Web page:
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Architectural Civilisations

Have a thoughtful discussion of contemporary architecture, art and design.

The history of civilisation is the story of the development of mankind’s mind and soul and the art of architecture has developed in response to these developments. When man crawled out of his cave to establish himself on the surface of this earth, his chief anxiety was to make himself safe by constructing rudimentary shelters of whatever material that was available close at hand. In rocky places he used stone, in forest areas he built with wood and where neither was available, he used mud. All these primitive dwellings, like beehives, were alike in shape—they were all round. In this barbaric age, buildings required only strength.

The earliest civilisation is attributed to Egypt and it was in this land that rectangular architecture had its origin. They fashioned lumps of clay into bricks to build a wall. However, it is only when the Egyptians used their structures for effect, that the history of architecture properly begins. From their faith that material form was necessary to perpetuate existence arose the necessity of tombs. This was the next stage, where not only strength but also permanence was sought for. The great pyramid at Gizeh has been described as the greatest and most accurate structure ever built. Each of its four sides is almost a perfect equilateral triangle, with its apex 481 feet above the base. This monument which is more like a mountain of stone would not have been possible, if the Egyptians were not well up in their knowledge of mensuration and geometry to execute such a huge and accurate structure confidently. Its magnitude and the ingenuity shown in fitting the stones together impress every beholder. Architectural requirements were less exacting, on account of limited social development, in the Egyptian era and methods of construction alone imposed themselves as the basis of design. In Egyptian architecture, we find the exposition of the post and lintel principle, with a large margin of safety.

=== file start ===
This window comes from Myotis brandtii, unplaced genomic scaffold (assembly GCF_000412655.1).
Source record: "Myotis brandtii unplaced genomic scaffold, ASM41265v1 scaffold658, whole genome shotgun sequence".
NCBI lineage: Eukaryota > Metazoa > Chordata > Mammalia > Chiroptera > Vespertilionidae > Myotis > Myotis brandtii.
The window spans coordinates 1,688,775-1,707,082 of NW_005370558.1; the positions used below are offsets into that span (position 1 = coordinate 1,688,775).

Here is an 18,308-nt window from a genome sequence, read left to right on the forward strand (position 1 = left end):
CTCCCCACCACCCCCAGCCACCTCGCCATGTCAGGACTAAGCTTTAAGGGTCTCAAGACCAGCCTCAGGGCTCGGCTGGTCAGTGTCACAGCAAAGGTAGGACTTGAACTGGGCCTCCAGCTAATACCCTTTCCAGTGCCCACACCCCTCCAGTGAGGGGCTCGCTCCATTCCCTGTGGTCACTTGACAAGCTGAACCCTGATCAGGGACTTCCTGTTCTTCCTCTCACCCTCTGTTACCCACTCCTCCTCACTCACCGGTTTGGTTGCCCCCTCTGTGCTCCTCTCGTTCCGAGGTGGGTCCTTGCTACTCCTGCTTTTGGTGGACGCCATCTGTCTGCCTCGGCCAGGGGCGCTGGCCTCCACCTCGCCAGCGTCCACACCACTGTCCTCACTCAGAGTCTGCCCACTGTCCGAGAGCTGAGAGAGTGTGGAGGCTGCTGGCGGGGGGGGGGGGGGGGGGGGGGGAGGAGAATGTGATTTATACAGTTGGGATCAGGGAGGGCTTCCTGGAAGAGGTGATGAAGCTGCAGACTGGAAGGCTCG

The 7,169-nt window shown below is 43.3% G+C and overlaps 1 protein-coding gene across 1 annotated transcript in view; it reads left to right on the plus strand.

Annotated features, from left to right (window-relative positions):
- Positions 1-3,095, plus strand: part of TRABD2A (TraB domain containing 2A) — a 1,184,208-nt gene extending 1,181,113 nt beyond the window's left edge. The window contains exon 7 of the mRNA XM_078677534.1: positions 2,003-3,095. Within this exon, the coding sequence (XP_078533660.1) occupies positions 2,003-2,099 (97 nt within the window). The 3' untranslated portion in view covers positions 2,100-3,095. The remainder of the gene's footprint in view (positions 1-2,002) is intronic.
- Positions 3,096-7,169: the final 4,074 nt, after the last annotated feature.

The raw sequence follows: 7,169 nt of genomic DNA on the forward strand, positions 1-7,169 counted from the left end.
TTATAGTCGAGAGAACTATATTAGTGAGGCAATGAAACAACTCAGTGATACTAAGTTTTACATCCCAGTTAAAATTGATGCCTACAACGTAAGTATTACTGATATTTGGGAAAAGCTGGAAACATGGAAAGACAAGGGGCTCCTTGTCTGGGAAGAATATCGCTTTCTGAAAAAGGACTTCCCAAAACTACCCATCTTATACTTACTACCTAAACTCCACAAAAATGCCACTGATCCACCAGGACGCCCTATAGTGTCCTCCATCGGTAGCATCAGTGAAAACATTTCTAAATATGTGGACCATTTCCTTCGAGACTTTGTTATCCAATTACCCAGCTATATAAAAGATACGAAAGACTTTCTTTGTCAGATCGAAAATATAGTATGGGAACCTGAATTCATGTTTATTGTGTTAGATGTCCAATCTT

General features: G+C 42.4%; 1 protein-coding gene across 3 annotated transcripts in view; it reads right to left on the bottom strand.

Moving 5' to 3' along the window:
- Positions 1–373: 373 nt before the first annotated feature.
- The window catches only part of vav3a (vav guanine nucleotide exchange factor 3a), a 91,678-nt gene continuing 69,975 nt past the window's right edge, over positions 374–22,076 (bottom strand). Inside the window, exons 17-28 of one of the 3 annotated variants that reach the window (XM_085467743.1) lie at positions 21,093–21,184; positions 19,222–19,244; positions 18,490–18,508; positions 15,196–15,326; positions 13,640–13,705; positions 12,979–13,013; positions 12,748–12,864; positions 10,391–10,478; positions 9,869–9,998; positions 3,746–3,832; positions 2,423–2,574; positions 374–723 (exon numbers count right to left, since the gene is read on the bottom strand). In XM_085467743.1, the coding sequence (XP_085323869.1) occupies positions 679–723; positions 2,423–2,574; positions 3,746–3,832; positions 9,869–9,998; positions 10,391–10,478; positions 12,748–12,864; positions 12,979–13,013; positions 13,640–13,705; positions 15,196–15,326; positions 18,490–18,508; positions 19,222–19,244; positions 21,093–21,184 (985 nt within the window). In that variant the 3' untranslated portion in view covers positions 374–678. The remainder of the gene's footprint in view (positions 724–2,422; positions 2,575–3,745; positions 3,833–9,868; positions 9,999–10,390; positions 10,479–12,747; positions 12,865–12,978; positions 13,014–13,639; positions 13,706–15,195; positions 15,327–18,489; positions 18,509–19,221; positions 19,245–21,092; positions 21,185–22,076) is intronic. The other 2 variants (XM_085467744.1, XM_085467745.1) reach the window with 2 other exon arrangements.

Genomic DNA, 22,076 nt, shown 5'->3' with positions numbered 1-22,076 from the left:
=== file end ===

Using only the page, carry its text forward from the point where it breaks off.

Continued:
In the architecture of ancient Greece, we find again the same post and lintel principle as that of the Egyptians but on account of their higher cultural standards and technical knowledge, we find refinement in the proportion of every member which was further enriched by sculptural decorations. Since life was lived out of doors, the Greeks designed for external rather than internal effect of their structures. They employed the beam as a dominating clement in construction. Here was beauty recognised as an adjunct of building called for in every structure.

The achievement of Romans consisted in covering large spans. Inspired by the demands for huge spaces where crowds could assemble, they evolved the arch and the vault. From the engineering standpoint the Romans made a wonderful discovery in concrete and their concrete which was derived from volcanic products was exceptionally strong. This enabled them to build cheaply and rapidly on a vast scale. As Ruskin has said “The Romans went in for a cheap and easy way of doing that, whose difficulty was its chief honour”. Thus social requirements and technological developments to answer them have progressed together. Without technological] development, the architectural requirements of Romans might have remained unachieved. It should be noted that the real beauty of Roman architecture lies not merely in their decorated buildings, but, also and mainly, in the technological and engineering applications they involve, for the achievement of their aims. The Roman structural system dominated the architectural conceptions of the period, during which the Roman empire exerted its world-wide influence.

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